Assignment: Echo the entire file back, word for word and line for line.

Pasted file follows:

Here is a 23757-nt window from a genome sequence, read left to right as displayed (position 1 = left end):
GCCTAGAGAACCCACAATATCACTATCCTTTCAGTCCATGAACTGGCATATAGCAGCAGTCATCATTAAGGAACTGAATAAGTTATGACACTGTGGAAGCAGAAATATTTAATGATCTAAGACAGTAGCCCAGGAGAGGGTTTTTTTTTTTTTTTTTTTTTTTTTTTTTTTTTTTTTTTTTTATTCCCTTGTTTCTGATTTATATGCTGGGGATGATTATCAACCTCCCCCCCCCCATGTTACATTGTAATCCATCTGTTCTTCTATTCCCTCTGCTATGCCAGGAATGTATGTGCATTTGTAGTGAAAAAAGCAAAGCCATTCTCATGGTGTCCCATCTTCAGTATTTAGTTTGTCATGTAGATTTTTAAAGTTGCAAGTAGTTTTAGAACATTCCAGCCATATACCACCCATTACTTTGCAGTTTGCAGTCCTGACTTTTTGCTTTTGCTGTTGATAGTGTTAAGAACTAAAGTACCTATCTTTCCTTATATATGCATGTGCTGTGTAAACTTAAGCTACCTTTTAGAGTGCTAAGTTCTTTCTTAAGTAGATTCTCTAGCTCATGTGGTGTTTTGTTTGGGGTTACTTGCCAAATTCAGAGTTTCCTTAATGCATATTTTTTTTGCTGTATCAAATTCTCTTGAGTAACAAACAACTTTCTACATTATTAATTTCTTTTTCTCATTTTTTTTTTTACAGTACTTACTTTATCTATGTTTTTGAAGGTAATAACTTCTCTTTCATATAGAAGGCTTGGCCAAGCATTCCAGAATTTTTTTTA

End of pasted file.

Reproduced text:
Here is a 23757-nt window from a genome sequence, read left to right as displayed (position 1 = left end):
GCCTAGAGAACCCACAATATCACTATCCTTTCAGTCCATGAACTGGCATATAGCAGCAGTCATCATTAAGGAACTGAATAAGTTATGACACTGTGGAAGCAGAAATATTTAATGATCTAAGACAGTAGCCCAGGAGAGGGTTTTTTTTTTTTTTTTTTTTTTTTTTTTTTTTTTTTTTTTTTATTCCCTTGTTTCTGATTTATATGCTGGGGATGATTATCAACCTCCCCCCCCCCATGTTACATTGTAATCCATCTGTTCTTCTATTCCCTCTGCTATGCCAGGAATGTATGTGCATTTGTAGTGAAAAAAGCAAAGCCATTCTCATGGTGTCCCATCTTCAGTATTTAGTTTGTCATGTAGATTTTTAAAGTTGCAAGTAGTTTTAGAACATTCCAGCCATATACCACCCATTACTTTGCAGTTTGCAGTCCTGACTTTTTGCTTTTGCTGTTGATAGTGTTAAGAACTAAAGTACCTATCTTTCCTTATATATGCATGTGCTGTGTAAACTTAAGCTACCTTTTAGAGTGCTAAGTTCTTTCTTAAGTAGATTCTCTAGCTCATGTGGTGTTTTGTTTGGGGTTACTTGCCAAATTCAGAGTTTCCTTAATGCATATTTTTTTTGCTGTATCAAATTCTCTTGAGTAACAAACAACTTTCTACATTATTAATTTCTTTTTCTCATTTTTTTTTTTACAGTACTTACTTTATCTATGTTTTTGAAGGTAATAACTTCTCTTTCATATAGAAGGCTTGGCCAAGCATTCCAGAATTTTTTTTA